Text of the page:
If you tone it down alot, it almost becomes bearable.

    - Walker Evans on using color

  7. #7
    Donald Qualls's Avatar
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    Well, I own two tank/reel combinations that will accomodate 220. One is a huge Nikor stainless; I'd have to tape the film together before starting to load which (to me) looks hard to do in the dark and get the film parallel enough for the second roll to wind in smoothly -- and then I'd need 1.3 liters of soup to cover the four rolls. The other is my Paterson System IV, in which I could wind in the first roll, push it another half turn, start the second, and then apply the tape (or use the tape already present from attaching the film to the backing), but that tank only holds a single 120 size reel, so the only gain over my quart size stainless tank, with one film per reel, would be developer economy (and economy is not that big a deal or I'd just work up a time for HC-110 at 1+159 dilution).

    What I'm after is mostly the ability to process four rolls in one run without spending more money on equipment (right now, I'd have to give up film to buy hardware -- a bad tradeoff). OTOH, if someone could point me to a screaming good deal on the tank and core only (no lid, stir stick, or inversion cap needed) for the two-reel version of a Paterson System IV, that would solve my problem, since I have a second (Beseler Universal) reel that fits this tank and will also take 35 mm or 220-length film. Not really interested in the Spanish "copy" tank; it's much slower to fill and drain than the genuine Paterson. A two quart stainless tank and one more 120 reel would also do the job, though then I'd need to get some bigger graduates, and that's back to spending money... :P
    Photography has always fascinated me -- as a child, simply for the magic of capturing an image onto glossy paper with a little box, but as an adult because of the unique juxtaposition of science and art -- the physics of optics, the mechanics of the camera, the chemistry of film and developer, alongside the art in seeing, composing, exposing, processing and printing.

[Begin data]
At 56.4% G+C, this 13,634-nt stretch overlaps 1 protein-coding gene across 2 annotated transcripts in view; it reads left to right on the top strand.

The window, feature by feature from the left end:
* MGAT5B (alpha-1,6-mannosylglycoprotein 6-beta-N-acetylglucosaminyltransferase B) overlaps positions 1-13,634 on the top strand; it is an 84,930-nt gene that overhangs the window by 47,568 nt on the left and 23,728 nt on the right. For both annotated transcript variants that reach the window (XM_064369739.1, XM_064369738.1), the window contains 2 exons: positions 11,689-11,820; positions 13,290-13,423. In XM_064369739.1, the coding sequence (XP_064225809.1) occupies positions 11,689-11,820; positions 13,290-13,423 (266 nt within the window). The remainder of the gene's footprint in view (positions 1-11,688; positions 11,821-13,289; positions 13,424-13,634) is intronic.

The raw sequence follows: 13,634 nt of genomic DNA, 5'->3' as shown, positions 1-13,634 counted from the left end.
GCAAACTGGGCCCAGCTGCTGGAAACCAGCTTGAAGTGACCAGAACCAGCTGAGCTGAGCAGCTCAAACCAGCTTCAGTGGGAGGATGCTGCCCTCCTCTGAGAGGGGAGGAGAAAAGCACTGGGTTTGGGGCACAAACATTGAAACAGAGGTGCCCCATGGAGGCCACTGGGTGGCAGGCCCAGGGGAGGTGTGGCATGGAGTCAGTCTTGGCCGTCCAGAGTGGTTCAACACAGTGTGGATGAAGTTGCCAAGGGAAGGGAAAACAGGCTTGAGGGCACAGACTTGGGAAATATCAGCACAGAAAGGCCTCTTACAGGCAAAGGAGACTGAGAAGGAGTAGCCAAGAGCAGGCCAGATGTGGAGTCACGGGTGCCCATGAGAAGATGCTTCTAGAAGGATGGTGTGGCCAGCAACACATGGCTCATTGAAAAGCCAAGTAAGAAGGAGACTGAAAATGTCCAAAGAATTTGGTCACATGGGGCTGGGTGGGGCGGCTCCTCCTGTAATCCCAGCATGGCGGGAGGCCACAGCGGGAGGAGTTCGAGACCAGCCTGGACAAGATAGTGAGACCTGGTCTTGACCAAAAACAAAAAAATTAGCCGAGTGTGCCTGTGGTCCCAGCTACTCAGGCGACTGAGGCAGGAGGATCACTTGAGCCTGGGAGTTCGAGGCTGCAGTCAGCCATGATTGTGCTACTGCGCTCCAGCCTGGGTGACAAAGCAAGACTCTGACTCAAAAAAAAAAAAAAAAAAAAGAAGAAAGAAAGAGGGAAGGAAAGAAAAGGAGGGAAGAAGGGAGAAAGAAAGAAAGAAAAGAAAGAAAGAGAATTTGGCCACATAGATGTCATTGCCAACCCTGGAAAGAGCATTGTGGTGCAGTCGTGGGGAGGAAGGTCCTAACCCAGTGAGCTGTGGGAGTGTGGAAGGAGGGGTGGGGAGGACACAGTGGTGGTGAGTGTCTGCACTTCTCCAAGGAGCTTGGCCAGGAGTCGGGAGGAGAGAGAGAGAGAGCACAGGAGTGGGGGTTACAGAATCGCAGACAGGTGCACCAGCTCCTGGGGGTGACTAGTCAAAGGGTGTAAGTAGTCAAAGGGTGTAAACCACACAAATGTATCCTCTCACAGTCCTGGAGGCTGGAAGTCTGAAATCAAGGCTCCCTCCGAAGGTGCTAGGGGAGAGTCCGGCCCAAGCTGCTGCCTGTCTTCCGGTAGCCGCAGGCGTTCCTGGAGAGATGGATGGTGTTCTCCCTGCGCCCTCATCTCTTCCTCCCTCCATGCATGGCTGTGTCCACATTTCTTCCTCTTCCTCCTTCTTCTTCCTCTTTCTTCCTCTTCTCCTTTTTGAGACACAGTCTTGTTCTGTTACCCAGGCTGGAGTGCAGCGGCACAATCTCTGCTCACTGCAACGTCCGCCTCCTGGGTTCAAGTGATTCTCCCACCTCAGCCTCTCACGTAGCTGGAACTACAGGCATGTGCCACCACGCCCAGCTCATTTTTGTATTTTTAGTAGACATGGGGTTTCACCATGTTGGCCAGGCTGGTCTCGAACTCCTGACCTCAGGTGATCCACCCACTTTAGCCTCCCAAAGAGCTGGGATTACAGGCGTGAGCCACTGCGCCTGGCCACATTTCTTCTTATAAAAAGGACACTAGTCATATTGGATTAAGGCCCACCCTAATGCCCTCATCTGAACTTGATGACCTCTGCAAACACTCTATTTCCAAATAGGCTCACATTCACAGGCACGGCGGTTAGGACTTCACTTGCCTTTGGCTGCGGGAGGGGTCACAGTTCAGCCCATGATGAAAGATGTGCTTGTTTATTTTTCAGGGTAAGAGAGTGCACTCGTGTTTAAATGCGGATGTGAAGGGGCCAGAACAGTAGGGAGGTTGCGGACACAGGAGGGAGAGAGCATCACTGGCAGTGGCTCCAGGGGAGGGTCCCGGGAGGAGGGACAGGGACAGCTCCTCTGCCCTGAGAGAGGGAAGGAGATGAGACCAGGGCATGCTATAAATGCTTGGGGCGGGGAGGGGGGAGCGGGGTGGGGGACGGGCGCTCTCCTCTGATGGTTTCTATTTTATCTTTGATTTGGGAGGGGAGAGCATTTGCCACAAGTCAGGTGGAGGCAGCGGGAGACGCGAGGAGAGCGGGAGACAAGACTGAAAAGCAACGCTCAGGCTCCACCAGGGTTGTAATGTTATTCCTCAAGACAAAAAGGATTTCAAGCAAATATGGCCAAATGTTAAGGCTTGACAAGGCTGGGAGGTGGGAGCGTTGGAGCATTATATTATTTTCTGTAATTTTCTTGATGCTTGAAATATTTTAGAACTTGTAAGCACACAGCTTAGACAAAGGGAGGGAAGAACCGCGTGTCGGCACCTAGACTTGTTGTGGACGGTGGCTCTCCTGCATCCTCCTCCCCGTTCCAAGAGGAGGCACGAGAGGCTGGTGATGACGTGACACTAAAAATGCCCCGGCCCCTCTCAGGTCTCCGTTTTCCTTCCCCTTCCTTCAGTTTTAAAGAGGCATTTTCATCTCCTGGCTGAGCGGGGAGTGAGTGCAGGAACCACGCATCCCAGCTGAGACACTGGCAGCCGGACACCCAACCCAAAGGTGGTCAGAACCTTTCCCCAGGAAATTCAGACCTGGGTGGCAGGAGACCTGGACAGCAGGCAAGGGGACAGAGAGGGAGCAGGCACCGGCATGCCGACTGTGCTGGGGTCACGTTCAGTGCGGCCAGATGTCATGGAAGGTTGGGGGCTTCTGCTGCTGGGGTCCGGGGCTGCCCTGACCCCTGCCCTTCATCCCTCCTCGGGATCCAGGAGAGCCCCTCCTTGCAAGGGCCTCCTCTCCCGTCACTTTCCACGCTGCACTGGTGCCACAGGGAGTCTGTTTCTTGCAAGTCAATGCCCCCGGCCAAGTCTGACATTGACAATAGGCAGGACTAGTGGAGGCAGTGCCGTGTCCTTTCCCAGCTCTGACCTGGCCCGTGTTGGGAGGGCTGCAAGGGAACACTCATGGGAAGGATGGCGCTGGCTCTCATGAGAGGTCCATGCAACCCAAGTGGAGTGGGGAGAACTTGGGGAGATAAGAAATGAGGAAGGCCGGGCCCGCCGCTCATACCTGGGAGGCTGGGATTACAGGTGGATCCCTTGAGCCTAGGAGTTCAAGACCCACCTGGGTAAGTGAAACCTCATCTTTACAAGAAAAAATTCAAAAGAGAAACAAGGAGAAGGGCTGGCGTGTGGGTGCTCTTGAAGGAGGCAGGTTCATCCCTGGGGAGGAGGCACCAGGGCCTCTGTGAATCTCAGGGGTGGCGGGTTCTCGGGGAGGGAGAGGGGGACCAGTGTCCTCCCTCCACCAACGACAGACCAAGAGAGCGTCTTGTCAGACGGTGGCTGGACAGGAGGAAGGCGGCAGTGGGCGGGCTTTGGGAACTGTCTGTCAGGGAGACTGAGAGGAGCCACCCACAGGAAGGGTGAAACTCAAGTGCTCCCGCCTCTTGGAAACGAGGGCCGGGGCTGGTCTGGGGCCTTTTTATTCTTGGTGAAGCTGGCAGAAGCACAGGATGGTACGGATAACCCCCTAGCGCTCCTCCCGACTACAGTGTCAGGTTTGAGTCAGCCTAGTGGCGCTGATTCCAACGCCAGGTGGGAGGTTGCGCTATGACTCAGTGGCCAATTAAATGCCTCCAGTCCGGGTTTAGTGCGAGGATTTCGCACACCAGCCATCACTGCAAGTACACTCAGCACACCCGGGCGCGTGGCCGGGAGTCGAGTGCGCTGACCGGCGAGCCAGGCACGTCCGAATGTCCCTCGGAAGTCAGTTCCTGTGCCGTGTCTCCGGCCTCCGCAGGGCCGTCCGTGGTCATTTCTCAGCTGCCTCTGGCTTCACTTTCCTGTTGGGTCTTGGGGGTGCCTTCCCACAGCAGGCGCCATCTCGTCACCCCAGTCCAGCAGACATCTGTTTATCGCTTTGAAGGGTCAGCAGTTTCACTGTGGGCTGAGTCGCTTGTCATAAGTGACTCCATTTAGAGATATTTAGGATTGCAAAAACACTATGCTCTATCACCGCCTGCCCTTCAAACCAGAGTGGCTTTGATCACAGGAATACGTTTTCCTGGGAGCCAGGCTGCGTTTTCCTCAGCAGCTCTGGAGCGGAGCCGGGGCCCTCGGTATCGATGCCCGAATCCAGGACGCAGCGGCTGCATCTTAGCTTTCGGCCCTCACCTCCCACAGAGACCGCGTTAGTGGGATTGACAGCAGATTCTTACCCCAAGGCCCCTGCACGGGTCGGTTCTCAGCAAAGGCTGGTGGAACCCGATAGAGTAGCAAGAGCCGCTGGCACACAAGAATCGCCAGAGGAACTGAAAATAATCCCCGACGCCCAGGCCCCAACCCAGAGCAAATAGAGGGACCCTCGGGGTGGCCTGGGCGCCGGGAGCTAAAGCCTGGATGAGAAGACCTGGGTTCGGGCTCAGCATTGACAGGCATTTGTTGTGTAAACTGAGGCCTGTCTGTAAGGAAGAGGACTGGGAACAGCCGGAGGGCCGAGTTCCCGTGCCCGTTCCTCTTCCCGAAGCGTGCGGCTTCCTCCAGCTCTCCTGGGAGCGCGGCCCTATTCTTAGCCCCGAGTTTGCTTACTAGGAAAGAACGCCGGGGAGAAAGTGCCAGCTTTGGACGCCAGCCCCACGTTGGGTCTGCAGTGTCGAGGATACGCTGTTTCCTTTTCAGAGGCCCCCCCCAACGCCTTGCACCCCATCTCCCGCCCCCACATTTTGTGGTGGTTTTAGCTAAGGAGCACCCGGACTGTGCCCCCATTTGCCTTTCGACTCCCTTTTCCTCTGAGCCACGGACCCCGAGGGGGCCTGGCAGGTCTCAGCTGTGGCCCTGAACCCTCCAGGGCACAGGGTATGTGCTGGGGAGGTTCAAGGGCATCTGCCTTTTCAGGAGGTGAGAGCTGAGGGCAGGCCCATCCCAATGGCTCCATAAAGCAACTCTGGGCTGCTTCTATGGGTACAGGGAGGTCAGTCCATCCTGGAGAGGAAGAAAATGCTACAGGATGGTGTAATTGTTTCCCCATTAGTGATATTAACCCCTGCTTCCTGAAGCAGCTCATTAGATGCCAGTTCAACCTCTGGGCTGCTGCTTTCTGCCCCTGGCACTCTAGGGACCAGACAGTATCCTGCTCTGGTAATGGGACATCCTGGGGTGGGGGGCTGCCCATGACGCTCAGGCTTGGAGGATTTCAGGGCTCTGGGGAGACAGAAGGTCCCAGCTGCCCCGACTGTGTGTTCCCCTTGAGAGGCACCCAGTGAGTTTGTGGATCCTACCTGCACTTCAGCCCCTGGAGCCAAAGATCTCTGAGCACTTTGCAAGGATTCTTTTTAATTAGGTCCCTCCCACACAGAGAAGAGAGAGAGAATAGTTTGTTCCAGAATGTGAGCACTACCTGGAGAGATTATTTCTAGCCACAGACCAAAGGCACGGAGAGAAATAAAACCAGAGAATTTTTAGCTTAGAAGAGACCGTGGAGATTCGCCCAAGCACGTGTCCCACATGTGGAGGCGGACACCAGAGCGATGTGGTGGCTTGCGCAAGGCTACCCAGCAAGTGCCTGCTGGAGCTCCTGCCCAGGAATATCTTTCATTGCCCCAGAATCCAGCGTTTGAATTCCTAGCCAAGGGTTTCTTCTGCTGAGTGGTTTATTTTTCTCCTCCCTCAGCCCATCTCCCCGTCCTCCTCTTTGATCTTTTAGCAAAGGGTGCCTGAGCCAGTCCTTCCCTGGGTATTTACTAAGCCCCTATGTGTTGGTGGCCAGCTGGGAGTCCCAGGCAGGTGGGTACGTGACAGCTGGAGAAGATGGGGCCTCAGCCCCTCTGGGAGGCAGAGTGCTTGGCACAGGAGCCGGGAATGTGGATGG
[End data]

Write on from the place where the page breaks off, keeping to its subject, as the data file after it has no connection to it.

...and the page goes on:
8. #8
    David A. Goldfarb's Avatar
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    Stainless tanks are really cheap on eBay, and the lids are pretty much standard, so if you find one missing a lid, all the cheaper--just buy another lid or use one from another tank. I've managed to accumulate a collection of tanks that hold from 1-12 35mm reels (which I use mainly for medium format, so up to 6 120/220 reels) this way. They're pretty indestructable, so not much downside to purchasing used.

    NB--it sounds like you have an old-style Nikor 220 tank, which was larger in diameter than a standard tank. Modern 220 reels from Hewes and other companies will fit in a standard tank.
    flickr--http://www.flickr.com/photos/davidagoldfarb/
    Photography (not as up to date as the flickr site)--http://www.davidagoldfarb.com/photo
    Academic (Slavic and Comparative Literature)--http://www.davidagoldfarb.com

  9. #9
    df cardwell's Avatar
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    I think this was / is a viable technique in 35, less so in 120.

    Don't think in terms of doing 2 or 4 rolls at a time... imagine having a hundred rolls and a deadline. Then, doing 8 in a tank, instead of 4, at a time isn't so crazy. But those days are gone.

    Sometimes this was accompanied with an ethanol soak and heat drying.

    Thereby hangs a tale.
    "One of the painful things about our time is that those who feel certainty are stupid,
    and those with any imagination and understanding are filled with doubt and indecision"

    -Bertrand Russell

  10. #10

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    I have occasionally managed to feed two 120 films end to end onto a Paterson spiral when I've been in a hurry and run out of tanks. It seems to work.

    David.